Skip to page content
USDA Forest Service
  
Treesearch

Research & Development Treesearch

 
Treesearch Home
About Treesearch
Contact Us
Research & Development
Forest Products Lab
International Institute of Tropical Forestry
Northern
Pacific Northwest
Pacific Southwest
Rocky Mountain
Southern Research Station
Help
 

Science.gov - We Participate


USA.gov  Government Made Easy


Global Forest Information Service

US Forest Service
P.O. Box 96090
Washington, D.C.
20090-6090

(202) 205-8333

You are here: Home / Search / Publication Information
Bookmark and Share

Publication Information

View PDF (172 KB)

Title: Stocking rate and fuels reduction effects on beef cattle diet composition and quality

Author: Clark, Abe; DelCurto, Tim; Vavra, Martin; Dick, Brian L.;

Date: 2013

Source: Rangeland Ecology & Management

Publication Series: Scientific Journal (JRNL)

Description: An experiment was conducted to evaluate the influence of forest fuels reduction on diet quality, botanical composition, relative preference, and foraging efficiency of beef cattle grazing at different stocking rates. A split plot factorial design was used, with whole plots (3 ha) being fuel reduced or no treatment (control), and split plots (1 ha) within whole plots were grazed to three levels of forage utilization; (low) 3 heifers ha-1, (moderate) 6 heifers ha-1, (high) 9 heifers ha-1, with a 48-h grazing duration. Grazing treatments were applied in August of 2005 and 2006. Cattle diet composition and masticate samples were collected during 20-min grazing bouts using six ruminally cannulated cows in each experimental unit. Relative preference indices indicated a strong preference for grass regardless of treatment and stocking rate. Grass consumption was lower in control pastures (P<0.05) and tended (P<0.095) to decrease with increased stocking rates. Shrub use was higher in control pastures displaying a quadratic effect (P<0.05) due to stocking, whereas shrub use increased with stocking rate across all treatments. Cattle grazing control pastures consumed diets higher in crude protein compared to cattle grazing treated pastures (P<0.05). In vitro dry matter digestibility values were lower (P<0.05) in control sites and tended (P=0.10) to decrease with increased stocking rates. In both control and treated pastures, bites per minute and grams consumed per minute declined (P=0.003) with increased stocking, indicating foraging efficiency of cattle decreases with increased stocking rates. Our data indicated cattle grazing late season grand fir habitat types have a strong preference for grasses regardless of treatment or stocking rate. However, as stocking rate increased in both control and treated pastures, grass consumption decreased, shrub consumption increased, and foraging efficiency decreased.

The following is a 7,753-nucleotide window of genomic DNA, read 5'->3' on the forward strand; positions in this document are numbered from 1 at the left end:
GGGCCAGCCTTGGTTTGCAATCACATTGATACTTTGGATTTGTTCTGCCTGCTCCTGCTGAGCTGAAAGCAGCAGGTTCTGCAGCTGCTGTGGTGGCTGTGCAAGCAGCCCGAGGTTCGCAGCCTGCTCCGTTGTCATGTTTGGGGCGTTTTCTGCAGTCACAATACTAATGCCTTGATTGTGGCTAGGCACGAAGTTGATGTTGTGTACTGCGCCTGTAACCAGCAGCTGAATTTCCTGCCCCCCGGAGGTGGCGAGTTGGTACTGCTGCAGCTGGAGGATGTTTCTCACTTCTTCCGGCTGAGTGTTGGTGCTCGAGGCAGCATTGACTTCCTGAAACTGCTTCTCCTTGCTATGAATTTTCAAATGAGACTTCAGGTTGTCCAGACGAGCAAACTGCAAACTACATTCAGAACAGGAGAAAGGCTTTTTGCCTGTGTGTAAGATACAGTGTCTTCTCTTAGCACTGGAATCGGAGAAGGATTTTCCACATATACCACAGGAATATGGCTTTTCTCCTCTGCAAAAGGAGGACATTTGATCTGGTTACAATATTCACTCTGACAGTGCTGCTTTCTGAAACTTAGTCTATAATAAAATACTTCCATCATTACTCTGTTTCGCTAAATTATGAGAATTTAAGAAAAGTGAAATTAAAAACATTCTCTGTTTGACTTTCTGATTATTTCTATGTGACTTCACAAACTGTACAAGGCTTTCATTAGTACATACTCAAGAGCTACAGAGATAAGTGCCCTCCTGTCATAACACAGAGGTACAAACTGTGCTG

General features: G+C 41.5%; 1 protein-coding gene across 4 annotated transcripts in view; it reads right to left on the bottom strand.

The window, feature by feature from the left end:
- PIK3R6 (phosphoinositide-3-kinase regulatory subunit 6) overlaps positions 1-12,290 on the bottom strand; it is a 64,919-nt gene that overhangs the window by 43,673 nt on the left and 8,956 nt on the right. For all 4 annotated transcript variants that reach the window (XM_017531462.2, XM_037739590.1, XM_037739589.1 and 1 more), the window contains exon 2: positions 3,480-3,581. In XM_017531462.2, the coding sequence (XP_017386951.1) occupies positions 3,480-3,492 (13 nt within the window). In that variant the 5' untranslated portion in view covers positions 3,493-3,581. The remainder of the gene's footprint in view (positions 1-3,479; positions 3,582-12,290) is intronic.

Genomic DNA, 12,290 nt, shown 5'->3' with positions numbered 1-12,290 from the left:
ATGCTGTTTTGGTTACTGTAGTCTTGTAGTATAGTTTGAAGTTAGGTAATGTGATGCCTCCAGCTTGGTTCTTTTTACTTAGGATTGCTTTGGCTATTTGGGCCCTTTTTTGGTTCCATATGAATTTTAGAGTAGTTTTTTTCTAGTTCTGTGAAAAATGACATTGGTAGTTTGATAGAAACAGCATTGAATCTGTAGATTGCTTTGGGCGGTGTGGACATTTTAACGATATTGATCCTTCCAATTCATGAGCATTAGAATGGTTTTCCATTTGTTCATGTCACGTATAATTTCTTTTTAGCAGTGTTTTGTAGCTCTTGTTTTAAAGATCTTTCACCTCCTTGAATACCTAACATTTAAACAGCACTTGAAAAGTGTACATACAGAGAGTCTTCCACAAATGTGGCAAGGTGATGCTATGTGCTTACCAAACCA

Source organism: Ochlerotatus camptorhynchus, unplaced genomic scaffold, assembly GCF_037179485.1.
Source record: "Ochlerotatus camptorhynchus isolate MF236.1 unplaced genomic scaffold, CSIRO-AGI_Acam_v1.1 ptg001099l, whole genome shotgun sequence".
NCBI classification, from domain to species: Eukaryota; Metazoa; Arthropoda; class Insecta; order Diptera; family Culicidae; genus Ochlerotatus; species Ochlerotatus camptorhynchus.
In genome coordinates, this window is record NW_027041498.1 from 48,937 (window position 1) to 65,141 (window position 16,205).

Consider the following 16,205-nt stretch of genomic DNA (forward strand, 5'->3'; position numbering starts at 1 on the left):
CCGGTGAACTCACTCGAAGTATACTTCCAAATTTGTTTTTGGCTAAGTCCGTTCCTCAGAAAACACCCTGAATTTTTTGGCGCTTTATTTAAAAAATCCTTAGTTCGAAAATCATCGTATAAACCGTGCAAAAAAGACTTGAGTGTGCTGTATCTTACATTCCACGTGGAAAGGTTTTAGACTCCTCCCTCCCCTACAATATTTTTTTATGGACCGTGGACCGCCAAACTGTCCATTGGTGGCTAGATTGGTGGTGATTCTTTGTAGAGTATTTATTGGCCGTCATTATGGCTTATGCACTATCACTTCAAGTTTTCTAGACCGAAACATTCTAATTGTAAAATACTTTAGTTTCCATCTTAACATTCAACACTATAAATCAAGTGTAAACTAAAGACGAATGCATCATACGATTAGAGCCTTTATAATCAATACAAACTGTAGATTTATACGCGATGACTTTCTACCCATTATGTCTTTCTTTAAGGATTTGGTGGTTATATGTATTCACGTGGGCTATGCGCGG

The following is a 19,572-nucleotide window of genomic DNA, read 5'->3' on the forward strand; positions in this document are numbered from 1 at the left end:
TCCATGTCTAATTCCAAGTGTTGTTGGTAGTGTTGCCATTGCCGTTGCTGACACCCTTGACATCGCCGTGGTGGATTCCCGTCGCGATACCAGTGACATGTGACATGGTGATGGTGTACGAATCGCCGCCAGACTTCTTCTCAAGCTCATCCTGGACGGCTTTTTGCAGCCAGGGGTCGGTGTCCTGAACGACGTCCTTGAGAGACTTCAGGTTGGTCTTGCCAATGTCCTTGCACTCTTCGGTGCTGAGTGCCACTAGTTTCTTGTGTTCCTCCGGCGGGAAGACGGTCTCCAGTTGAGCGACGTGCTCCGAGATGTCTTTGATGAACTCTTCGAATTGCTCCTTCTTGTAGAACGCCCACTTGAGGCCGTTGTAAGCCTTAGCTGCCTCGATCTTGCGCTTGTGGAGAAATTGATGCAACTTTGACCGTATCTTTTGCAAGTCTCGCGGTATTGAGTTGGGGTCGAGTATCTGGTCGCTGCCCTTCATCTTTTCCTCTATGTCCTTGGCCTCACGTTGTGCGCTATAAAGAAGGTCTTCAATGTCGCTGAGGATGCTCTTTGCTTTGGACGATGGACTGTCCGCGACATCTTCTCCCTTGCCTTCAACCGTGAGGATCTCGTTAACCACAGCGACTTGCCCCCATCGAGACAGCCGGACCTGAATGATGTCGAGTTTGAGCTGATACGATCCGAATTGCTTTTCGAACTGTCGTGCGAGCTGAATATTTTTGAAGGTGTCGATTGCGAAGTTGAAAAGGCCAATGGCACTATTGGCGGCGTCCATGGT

Keywords: diet quality, diet selection, forage preference, fuels reduction

Publication Notes:

  • We recommend that you also print this page and attach it to the printout of the article, to retain the full citation information.
  • This article was written and prepared by U.S. Government employees on official time, and is therefore in the public domain.

XML: View XML

Citation:


Clark, Abe; DelCurto, Tim; Vavra, Martin; Dick, Brian L. 2013. Stocking rate and fuels reduction effects on beef cattle diet composition and quality. Rangeland Ecology & Management. 66(6): 714-720.

 


 [ Get Acrobat ]  Get the latest version of the Adobe Acrobat reader or Acrobat Reader for Windows with Search and Accessibility

USDA logo which links to the department's national site. Forest Service logo which links to the agency's national site.